Amid that bleak outlook, the President has continued to baselessly cast doubt on the integrity of the election. On Saturday in Pennsylvania, he told supporters that the nation could be waiting for weeks to learn of a winner and that “very bad things” could happen as ballots are counted in the days after the election.
Trump has continued to hold onto most of the coalition that elected him in the first place, made up chiefly of rural conservatives and white voters who did not attend college. In Florida, the President appears to have improved his position somewhat with Hispanic voters over the last four years, but he has slipped significantly with college-educated whites there.
More broadly, Trump is facing an avalanche of opposition nationally from women, people of colour, voters in the cities and the suburbs, young people, seniors and, perhaps most significantly, new voters. In all four states, voters who did not participate in 2016, but who have already voted this time or plan to do so, said they support Biden by wide margins. That group includes both infrequent voters and young people who were not yet eligible to vote four years ago.
In Wisconsin, voters who did not cast a ballot in 2016 favour Biden by 19 points. They have a similarly lopsided preference in Florida, where Biden leads by 17 points. The advantage with people who sat out 2016 is 12 points in Pennsylvania and 7 points in Arizona.
Many of the those who said they did not vote in 2016 said they had already voted this year. In Florida and Arizona, more than two thirds of non-voters in 2016 who were identified as likely voters this year said they had already cast a ballot. That figure was 56 per cent in Wisconsin and 36 per cent in Pennsylvania.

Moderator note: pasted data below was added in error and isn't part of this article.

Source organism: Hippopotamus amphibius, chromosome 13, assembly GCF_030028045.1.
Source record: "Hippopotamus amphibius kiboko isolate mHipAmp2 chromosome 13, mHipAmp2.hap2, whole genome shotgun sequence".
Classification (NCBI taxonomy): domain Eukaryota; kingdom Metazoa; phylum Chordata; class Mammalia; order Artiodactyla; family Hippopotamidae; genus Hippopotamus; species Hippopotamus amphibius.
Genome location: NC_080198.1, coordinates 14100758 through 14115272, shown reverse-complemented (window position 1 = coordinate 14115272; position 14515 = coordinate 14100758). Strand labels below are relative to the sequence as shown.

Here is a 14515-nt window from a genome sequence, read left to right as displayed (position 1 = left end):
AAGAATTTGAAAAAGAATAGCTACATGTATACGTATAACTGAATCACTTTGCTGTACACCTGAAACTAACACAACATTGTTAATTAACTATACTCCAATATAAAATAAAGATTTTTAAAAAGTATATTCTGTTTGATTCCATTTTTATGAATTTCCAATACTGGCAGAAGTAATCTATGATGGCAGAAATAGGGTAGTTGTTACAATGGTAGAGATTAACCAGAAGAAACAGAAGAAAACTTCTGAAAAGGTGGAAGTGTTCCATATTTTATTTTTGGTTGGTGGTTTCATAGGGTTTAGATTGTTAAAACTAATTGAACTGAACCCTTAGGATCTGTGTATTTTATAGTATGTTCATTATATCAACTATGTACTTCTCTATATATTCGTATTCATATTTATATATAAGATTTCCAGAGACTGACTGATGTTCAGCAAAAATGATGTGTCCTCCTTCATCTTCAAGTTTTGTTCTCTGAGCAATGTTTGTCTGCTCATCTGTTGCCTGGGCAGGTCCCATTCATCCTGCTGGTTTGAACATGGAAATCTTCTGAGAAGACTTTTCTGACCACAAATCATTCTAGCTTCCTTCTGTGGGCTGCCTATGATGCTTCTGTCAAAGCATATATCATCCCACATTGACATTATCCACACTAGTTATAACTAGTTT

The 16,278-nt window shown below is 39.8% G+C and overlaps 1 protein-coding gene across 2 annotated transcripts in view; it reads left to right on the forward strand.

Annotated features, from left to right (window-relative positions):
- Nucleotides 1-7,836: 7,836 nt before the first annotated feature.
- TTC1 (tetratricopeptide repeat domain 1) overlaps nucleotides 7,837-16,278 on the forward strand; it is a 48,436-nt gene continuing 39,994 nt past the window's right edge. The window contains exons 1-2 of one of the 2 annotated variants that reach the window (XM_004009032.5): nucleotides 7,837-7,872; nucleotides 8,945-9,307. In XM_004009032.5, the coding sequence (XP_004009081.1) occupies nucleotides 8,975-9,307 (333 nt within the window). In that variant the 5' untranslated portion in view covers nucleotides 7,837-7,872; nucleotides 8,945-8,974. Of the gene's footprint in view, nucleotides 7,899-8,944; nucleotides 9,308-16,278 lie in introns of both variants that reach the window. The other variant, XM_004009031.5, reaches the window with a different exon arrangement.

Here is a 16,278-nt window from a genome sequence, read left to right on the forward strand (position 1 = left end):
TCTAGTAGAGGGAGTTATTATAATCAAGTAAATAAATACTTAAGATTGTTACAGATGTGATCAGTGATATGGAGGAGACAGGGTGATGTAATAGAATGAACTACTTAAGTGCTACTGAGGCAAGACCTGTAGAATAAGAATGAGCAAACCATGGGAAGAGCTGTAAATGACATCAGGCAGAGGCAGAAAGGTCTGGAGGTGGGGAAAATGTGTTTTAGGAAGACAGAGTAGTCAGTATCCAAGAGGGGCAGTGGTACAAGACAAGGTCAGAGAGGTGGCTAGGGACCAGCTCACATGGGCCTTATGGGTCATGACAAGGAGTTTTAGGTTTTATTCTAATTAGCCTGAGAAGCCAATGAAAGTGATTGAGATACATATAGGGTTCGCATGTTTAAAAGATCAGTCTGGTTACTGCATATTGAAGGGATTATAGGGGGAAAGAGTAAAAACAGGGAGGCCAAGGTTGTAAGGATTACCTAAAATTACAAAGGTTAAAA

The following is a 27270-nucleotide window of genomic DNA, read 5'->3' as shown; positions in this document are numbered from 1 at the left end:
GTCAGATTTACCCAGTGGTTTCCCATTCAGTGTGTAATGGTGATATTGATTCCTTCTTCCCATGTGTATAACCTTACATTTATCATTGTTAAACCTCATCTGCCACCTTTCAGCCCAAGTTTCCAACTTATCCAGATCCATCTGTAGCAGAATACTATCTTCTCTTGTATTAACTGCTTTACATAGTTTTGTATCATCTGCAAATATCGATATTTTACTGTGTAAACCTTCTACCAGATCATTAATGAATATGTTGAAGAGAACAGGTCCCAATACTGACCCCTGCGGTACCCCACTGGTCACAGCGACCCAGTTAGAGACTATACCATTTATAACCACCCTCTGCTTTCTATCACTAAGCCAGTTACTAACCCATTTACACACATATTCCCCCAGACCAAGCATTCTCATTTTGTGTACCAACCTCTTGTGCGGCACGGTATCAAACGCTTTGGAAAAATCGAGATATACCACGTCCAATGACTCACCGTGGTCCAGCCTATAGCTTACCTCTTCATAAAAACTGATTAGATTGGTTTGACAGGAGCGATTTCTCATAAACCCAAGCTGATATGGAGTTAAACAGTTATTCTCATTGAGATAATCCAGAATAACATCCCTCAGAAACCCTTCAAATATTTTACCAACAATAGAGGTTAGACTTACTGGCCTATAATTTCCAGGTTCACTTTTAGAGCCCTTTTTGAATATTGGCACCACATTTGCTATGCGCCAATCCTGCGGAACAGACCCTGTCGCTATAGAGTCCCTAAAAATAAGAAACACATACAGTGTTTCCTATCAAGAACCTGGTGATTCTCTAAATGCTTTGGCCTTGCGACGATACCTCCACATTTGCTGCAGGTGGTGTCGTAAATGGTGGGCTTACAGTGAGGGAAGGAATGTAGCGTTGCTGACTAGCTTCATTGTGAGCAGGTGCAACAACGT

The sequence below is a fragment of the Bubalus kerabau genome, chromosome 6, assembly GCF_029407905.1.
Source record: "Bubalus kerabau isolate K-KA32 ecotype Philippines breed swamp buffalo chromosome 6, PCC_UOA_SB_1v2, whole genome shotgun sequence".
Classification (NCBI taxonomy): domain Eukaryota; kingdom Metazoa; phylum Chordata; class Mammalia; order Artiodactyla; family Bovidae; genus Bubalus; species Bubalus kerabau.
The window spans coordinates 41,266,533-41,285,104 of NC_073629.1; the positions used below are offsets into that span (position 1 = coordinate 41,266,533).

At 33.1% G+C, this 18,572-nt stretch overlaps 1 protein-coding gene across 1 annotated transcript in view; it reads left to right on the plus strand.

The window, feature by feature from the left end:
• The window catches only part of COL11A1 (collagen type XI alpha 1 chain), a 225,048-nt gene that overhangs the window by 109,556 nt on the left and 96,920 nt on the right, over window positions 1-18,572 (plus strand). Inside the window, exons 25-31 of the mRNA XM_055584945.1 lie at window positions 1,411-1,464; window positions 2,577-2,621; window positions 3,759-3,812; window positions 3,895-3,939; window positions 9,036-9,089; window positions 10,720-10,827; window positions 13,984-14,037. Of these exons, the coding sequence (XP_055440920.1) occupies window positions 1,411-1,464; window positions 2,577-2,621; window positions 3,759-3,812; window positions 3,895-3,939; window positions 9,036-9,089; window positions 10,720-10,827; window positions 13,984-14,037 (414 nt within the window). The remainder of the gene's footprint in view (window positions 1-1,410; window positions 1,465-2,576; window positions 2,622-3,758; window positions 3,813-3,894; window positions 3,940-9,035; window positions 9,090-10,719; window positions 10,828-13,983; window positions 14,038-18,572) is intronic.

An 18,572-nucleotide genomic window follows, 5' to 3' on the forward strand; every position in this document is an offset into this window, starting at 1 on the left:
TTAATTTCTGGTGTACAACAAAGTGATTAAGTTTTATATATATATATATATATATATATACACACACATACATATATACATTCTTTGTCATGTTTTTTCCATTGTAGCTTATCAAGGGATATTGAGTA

Melissa Dibble, 47, of Boynton Beach, Florida, is one of those newly active voters. A registered independent, Dibble said she did not vote in 2016 because she did not believe Clinton was “the right President for our country” and found Trump “laughable”. She said on Friday that she planned to vote for Biden that afternoon.
“I know how important it is to vote, but I couldn’t wrap my head around the options at that point,” Dibble said of the 2016 election. She said she was voting for Biden because “I really want change. I can’t believe that we have a President who is, at night, in bed tweeting nonsense and just talks poorly about people.”
Vince Kowalewski, 73, of Muhlenberg Township, Pennsylvania, said he had never voted in his life but was intent on voting against Trump, whom he called “the worst President we’ve ever had”.
“I have to go in there and vote against him,” Kowalewski said.
But Kowalewski said he also appreciated Biden’s health care policies, including the Affordable Care Act, which he credited with helping his daughter receive lifesaving cancer treatment.
New York Times News Service